Sunday, May 08, 2005

Pearland's Scarborough making hay in judicial fight

Rick Scarborough: from Pearland pulpit to national bully pulpit

When he was running First Baptist Church in Pearland, Rick Scarborough was a player in local city and school politics, but these days he's become a major figure on the national stage, an evangelical/political wunderkind whose name is spoken in the same breath as Jerry Falwell.

Scarborough website,, received 850,000 hits last month and the country's national newspapers are eager to learn more about the guy.

Scarborough is best friends with Tom DeLay and talks frequently to conservative Catholic U.S. Sens. Brownback of Kansas and Santorum of Pennsylvania.

After garnering a reputation in Pearland for helping formulate candidate slates for City Council and the school board, Scarborough today is rallying pastors around the country to persuade Congress to change its long-standing rules to remove the filibuster as a parliamentariy tactic for opponents of President Bush's more suspect judicial nominees.

The Washington Post reports:

He settled in Pearland in 1990 and became pastor of First Baptist Church.

His first foray into politics came two years later, when he attended a local high school assembly on AIDS awareness, and was appalled at the frank talk about condoms and "various sex acts." He read the transcript from the pulpit one Sunday morning and took his complaints -- and at least 400 parishioners -- to the school board. Eventually, the high-school principal was replaced by a supporter of abstinence-based sex education.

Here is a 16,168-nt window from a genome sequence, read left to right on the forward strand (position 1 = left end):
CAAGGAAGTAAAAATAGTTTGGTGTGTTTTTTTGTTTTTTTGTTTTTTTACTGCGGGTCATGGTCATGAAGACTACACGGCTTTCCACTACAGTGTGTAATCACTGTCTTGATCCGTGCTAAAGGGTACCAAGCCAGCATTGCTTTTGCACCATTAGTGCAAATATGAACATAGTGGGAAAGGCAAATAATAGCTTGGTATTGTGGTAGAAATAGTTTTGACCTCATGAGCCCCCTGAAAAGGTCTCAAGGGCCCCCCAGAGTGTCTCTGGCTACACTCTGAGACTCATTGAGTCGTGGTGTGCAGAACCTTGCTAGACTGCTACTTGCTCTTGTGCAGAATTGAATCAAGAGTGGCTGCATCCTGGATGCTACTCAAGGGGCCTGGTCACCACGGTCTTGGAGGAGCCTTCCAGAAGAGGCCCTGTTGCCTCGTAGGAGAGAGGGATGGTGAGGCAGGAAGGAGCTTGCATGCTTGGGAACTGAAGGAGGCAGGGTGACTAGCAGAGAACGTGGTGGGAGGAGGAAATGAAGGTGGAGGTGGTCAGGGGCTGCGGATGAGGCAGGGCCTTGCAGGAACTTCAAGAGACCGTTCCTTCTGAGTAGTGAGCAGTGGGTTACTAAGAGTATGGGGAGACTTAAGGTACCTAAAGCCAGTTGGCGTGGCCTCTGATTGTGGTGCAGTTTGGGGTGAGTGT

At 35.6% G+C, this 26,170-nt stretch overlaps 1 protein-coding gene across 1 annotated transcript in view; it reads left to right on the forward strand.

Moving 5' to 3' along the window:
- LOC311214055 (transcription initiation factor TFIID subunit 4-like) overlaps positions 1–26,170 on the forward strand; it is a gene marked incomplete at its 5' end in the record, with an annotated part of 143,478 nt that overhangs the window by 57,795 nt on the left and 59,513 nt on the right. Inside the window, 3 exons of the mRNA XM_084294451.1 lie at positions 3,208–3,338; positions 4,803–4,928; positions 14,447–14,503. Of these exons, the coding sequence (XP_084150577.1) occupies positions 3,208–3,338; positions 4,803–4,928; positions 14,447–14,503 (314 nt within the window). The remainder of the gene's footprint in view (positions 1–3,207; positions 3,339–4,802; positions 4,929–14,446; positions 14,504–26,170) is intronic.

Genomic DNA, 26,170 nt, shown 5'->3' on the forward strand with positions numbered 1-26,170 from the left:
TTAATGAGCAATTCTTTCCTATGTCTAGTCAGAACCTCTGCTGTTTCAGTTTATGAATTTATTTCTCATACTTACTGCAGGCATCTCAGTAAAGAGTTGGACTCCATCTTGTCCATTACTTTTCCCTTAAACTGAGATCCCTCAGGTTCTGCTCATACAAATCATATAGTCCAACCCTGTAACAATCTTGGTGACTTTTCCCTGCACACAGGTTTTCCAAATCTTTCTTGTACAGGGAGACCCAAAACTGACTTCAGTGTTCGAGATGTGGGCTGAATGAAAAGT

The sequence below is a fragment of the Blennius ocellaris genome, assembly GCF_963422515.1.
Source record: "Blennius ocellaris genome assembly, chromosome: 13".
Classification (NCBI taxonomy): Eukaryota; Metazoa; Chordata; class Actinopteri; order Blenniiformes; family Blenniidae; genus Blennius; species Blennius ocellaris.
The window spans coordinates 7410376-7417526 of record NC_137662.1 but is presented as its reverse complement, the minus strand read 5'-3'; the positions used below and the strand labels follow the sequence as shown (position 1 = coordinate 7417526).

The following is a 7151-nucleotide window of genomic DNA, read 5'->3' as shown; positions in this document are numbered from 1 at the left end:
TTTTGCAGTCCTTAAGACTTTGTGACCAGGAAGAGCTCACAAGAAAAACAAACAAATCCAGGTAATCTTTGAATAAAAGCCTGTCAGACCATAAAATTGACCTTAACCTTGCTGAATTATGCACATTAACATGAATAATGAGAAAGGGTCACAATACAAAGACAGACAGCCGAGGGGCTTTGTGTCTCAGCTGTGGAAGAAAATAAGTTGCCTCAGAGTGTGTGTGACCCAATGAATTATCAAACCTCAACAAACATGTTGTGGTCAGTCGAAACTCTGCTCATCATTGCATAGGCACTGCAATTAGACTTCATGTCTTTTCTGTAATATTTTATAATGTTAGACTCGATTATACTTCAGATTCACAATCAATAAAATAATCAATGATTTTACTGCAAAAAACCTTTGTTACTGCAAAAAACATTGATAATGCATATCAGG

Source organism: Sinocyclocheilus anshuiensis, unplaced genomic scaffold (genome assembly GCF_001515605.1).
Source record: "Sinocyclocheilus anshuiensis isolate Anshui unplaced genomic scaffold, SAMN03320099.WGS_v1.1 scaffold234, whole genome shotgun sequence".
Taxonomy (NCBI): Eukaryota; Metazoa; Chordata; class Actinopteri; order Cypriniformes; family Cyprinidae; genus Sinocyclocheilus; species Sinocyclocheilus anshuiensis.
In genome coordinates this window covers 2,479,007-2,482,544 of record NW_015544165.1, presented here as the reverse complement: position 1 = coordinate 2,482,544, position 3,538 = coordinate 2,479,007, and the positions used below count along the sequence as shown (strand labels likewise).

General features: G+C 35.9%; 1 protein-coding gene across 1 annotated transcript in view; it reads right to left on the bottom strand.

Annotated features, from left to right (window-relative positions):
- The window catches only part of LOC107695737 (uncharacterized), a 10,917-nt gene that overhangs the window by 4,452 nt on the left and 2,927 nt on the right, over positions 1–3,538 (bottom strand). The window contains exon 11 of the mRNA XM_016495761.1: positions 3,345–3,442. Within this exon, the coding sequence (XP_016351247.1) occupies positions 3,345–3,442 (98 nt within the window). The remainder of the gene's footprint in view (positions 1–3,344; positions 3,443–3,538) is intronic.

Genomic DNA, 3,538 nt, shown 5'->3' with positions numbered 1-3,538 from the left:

The experience taught Scarborough the power of the pulpit in stirring action, and he became a prominent force on the local political scene. Within a few years, members of his church had been elected to the Pearland city council and school board, and were hired for top local government jobs, including city manager and police chief.

But Scarborough encountered some bumps in the road. Several of his church members who won local school board and city council seats proved inept or uninspiring as public officials. In 1996, Scarborough tried to win control of the Texas Baptist General Convention to "take the state for Jesus," but lost to a moderate candidate by a 2-to-1 margin. In 2002, he resigned as pastor and founded Vision America to mobilize fellow church leaders "to promote active citizenship."

Tom Kirkendall at Houston's Clear Thinkers notices the Post's profile of Scarborough and notes that college law school deans are fairly aghast at the recent right-wing attacks on the judiciary.
[Houston Clear Thinkers]

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